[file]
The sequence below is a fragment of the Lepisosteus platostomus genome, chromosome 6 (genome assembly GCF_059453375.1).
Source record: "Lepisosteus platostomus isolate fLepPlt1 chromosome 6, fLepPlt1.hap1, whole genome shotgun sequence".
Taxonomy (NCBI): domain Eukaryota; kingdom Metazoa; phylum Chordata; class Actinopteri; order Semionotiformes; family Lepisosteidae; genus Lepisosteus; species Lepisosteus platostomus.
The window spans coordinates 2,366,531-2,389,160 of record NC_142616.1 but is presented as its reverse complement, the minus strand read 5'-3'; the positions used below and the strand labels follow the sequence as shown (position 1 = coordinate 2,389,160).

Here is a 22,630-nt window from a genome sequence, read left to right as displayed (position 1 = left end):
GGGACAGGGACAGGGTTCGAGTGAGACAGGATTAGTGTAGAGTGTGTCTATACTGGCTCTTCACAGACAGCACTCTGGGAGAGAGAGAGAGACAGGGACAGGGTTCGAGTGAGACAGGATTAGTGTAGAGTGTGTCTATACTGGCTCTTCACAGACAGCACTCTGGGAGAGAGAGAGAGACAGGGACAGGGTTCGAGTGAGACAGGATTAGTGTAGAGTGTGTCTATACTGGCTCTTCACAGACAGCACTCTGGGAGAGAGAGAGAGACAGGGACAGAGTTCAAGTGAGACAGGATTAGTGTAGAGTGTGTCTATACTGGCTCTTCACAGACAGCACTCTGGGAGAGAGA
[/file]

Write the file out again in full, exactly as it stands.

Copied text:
The sequence below is a fragment of the Lepisosteus platostomus genome, chromosome 6 (genome assembly GCF_059453375.1).
Source record: "Lepisosteus platostomus isolate fLepPlt1 chromosome 6, fLepPlt1.hap1, whole genome shotgun sequence".
Taxonomy (NCBI): domain Eukaryota; kingdom Metazoa; phylum Chordata; class Actinopteri; order Semionotiformes; family Lepisosteidae; genus Lepisosteus; species Lepisosteus platostomus.
The window spans coordinates 2,366,531-2,389,160 of record NC_142616.1 but is presented as its reverse complement, the minus strand read 5'-3'; the positions used below and the strand labels follow the sequence as shown (position 1 = coordinate 2,389,160).

Here is a 22,630-nt window from a genome sequence, read left to right as displayed (position 1 = left end):
GGGACAGGGACAGGGTTCGAGTGAGACAGGATTAGTGTAGAGTGTGTCTATACTGGCTCTTCACAGACAGCACTCTGGGAGAGAGAGAGAGACAGGGACAGGGTTCGAGTGAGACAGGATTAGTGTAGAGTGTGTCTATACTGGCTCTTCACAGACAGCACTCTGGGAGAGAGAGAGAGACAGGGACAGGGTTCGAGTGAGACAGGATTAGTGTAGAGTGTGTCTATACTGGCTCTTCACAGACAGCACTCTGGGAGAGAGAGAGAGACAGGGACAGAGTTCAAGTGAGACAGGATTAGTGTAGAGTGTGTCTATACTGGCTCTTCACAGACAGCACTCTGGGAGAGAGA